Beta-catenin expression in relation to genetic instability and prognosis in colorectal cancer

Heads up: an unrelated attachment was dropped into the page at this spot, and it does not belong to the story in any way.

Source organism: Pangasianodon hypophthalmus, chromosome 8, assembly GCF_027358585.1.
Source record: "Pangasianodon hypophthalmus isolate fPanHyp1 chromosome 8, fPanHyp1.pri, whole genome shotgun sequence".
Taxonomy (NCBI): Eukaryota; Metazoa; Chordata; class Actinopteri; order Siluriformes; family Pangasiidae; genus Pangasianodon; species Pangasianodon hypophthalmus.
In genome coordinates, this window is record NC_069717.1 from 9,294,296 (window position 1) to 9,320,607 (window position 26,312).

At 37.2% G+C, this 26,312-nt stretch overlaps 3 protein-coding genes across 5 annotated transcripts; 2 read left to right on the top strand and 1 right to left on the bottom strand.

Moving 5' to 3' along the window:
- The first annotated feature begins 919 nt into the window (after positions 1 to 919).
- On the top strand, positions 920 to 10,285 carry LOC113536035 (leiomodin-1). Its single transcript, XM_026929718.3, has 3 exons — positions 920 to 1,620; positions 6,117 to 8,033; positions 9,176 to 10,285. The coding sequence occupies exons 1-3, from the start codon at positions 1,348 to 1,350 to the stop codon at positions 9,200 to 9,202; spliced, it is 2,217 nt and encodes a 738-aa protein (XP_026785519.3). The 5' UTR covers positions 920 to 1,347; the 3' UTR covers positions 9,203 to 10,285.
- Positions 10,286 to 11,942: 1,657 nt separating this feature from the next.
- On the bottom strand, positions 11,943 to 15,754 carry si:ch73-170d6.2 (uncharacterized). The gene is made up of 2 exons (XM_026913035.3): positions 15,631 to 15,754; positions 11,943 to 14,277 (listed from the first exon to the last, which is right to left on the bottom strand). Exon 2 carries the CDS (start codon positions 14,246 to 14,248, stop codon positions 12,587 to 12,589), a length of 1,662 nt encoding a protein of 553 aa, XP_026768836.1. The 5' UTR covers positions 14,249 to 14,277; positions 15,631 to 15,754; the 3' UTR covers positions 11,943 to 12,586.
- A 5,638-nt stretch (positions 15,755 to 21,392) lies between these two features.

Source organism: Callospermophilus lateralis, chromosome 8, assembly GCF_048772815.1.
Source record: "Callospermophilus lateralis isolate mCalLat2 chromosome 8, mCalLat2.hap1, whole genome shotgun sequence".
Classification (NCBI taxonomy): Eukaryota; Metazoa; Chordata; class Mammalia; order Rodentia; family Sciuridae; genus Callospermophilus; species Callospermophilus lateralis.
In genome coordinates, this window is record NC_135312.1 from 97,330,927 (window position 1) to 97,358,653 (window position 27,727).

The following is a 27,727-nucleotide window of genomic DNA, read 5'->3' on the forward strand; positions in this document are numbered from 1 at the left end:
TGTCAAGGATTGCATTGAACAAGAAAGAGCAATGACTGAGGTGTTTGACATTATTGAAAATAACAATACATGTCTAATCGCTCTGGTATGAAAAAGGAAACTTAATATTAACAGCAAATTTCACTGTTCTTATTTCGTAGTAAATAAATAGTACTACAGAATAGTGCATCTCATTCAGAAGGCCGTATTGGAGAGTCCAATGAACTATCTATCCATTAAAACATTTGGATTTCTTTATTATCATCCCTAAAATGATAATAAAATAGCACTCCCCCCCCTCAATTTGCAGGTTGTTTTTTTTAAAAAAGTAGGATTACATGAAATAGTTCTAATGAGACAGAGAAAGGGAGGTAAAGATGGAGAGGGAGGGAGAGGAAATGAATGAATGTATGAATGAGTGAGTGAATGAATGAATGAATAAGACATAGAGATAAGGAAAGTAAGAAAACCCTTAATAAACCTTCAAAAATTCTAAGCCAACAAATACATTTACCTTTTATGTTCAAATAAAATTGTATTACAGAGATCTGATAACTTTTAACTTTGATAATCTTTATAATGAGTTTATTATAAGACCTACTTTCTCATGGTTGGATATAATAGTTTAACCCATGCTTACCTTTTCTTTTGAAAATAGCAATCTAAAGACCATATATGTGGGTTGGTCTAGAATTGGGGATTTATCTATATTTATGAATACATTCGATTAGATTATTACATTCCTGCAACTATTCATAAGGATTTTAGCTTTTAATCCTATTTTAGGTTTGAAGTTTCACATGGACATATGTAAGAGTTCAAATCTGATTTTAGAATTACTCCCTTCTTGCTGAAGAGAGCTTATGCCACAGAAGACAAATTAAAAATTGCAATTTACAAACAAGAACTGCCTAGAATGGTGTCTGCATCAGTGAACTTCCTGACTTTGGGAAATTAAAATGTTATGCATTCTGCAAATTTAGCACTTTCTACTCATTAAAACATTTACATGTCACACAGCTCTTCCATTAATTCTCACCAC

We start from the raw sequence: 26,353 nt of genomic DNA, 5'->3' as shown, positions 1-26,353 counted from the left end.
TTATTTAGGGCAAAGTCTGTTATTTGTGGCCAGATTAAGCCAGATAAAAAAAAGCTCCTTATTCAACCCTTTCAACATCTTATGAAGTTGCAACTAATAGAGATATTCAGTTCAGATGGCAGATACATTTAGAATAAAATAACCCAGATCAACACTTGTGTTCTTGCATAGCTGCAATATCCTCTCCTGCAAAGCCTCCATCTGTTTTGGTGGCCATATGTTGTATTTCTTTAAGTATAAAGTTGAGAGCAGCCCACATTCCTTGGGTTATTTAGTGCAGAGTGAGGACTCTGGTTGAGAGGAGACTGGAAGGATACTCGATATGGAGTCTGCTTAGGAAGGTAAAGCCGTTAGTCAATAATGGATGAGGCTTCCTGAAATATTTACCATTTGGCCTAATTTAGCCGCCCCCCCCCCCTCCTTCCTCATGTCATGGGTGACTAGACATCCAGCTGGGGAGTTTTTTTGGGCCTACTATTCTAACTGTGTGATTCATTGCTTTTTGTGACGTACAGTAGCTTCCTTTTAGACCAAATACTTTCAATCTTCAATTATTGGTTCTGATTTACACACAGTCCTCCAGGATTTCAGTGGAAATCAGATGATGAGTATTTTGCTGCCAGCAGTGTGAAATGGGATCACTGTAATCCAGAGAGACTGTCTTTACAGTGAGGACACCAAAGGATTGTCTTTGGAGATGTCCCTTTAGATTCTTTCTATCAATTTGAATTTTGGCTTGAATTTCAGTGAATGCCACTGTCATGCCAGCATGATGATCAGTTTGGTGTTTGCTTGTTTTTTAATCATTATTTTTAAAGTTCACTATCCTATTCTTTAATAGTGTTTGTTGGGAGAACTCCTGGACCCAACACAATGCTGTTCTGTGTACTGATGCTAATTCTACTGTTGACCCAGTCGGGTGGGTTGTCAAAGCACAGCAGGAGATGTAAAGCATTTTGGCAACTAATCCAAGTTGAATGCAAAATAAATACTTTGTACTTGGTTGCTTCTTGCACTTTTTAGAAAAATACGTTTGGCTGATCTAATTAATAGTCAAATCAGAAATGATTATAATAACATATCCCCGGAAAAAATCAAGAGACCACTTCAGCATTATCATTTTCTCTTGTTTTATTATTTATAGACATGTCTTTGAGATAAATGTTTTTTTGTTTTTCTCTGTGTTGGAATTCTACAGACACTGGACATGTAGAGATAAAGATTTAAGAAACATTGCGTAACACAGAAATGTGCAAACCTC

In the carcinogenesis of colorectal cancer (CRC) genetic instability and dysfunction of the Wnt-signalling pathway play important roles. Most Wnt-signalling dysfunctions lead to the nuclear accumulation of beta-catenin. The aim of the present study was to investigate whether nuclear accumulation of beta-catenin is associated with prognosis and genetic instability. We used immunohistochemistry to study nuclear beta-catenin expression in 67 CRCs. The expression was evaluated in the entire tumour section as mean values and in tumour budding at the invasive margin. We compared the results with chromosomal and microsatellite instability (CIN vs. MSI), p53 accumulation, and clinicopathological variables including survival. The nuclear accumulation of beta-catenin was significantly associated with abnormal p53 expression and aneuploidy, typically for CIN, whereas no tumour with nuclear beta-catenin expression at the invasive margin displayed MSI. The beta-catenin expression pattern did not correlate significantly with CRC patient prognosis when including all stages. However, in the clinically most interesting prognostic group, Dukes' stage B patients, high nuclear accumulation of beta-catenin was associated with a poor prognosis (p=0.01). Our results suggest that nuclear accumulation of beta-catenin in CRC is related to CIN and may be of prognostic importance. However, larger studies are needed to verify these findings.